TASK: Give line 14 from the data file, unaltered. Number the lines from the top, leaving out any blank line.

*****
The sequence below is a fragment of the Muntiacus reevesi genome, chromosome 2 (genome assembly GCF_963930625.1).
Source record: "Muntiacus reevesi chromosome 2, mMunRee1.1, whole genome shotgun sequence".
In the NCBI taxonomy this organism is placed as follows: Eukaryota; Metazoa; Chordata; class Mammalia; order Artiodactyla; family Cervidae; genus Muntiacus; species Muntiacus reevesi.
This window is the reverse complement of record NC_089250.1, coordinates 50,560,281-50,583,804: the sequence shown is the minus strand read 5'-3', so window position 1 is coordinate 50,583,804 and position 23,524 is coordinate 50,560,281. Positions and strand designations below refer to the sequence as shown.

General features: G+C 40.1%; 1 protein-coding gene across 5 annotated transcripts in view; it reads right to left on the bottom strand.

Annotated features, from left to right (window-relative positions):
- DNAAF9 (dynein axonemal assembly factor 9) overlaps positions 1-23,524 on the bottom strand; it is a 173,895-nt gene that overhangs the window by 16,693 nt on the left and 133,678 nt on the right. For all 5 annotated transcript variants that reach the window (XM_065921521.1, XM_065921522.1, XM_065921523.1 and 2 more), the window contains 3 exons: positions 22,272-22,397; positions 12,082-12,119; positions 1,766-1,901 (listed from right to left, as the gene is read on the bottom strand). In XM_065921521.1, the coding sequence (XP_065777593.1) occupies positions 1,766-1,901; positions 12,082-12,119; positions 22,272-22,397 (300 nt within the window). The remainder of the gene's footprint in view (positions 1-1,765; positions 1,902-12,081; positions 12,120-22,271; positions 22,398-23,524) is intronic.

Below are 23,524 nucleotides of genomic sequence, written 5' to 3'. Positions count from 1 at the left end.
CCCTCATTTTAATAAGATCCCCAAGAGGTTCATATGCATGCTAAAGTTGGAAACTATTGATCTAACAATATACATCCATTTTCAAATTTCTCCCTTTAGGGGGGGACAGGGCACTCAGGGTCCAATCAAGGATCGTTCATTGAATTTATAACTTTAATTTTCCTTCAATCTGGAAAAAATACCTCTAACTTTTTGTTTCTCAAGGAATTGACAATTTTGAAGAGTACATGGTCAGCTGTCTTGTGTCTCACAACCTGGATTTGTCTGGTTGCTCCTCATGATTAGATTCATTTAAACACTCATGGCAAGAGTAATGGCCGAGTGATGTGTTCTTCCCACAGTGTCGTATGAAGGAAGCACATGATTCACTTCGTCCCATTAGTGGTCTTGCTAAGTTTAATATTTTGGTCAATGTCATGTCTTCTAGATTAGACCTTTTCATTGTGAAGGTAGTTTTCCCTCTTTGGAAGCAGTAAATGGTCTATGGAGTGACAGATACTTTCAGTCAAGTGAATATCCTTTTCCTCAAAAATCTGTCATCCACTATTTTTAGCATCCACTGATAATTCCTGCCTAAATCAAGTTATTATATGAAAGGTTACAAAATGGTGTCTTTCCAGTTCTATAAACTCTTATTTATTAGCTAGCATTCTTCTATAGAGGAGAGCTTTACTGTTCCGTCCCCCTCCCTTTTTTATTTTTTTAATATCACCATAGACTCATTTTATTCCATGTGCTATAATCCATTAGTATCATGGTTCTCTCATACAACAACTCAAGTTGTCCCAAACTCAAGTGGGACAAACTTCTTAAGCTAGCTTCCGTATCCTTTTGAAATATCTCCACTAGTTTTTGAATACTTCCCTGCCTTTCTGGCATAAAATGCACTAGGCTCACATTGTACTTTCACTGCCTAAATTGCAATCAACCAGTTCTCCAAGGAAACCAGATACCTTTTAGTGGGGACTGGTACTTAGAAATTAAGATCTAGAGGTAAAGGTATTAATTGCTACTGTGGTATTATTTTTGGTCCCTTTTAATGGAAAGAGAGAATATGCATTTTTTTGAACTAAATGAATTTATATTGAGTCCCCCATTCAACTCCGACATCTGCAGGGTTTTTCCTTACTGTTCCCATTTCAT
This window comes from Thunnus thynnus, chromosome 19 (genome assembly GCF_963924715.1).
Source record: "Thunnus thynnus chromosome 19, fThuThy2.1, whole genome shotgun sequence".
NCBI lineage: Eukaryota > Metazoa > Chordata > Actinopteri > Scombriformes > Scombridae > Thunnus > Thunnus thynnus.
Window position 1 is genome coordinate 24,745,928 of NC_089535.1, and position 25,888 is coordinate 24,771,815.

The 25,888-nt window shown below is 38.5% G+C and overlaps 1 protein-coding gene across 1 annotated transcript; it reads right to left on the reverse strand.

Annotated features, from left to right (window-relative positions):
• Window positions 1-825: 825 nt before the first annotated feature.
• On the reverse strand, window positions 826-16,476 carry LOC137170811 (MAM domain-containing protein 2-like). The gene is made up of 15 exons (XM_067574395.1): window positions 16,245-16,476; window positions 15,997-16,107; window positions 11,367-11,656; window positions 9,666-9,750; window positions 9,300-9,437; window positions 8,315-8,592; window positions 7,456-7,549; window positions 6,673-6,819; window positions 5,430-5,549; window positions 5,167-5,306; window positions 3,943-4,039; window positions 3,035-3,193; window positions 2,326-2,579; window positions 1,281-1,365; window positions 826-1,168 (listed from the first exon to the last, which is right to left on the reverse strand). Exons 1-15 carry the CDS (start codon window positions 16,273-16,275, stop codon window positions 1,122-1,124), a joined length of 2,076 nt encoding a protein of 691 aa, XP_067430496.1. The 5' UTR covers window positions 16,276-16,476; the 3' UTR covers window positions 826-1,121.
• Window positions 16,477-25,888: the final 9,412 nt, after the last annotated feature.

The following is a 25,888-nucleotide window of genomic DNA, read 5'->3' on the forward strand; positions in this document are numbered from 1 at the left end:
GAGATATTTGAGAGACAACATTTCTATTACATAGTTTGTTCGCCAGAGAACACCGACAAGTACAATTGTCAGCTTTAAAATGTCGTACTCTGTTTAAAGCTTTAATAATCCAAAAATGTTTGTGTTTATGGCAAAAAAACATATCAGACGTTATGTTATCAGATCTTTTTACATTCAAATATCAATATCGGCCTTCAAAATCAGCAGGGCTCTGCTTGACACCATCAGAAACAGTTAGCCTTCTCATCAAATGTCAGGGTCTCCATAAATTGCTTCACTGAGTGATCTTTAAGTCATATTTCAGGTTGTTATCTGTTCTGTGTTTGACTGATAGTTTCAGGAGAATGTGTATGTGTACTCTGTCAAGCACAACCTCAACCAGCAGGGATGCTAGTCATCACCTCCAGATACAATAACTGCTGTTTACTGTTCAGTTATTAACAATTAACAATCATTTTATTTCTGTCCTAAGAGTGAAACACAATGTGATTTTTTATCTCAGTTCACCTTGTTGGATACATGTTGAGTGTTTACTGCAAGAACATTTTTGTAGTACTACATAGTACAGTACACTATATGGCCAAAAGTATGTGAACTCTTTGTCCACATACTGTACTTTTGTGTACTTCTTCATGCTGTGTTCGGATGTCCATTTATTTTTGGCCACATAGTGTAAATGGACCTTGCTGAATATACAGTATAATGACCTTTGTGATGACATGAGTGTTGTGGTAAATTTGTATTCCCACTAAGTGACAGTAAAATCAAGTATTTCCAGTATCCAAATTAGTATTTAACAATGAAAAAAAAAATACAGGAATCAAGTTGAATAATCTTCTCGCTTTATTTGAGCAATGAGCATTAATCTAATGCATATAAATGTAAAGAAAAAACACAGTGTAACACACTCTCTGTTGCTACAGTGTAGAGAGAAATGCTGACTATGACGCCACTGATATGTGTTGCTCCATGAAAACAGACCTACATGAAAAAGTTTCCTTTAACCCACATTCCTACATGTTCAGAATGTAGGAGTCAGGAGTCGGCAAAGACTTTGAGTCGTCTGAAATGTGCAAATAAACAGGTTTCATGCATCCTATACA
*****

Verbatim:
The 25,888-nt window shown below is 38.5% G+C and overlaps 1 protein-coding gene across 1 annotated transcript; it reads right to left on the reverse strand.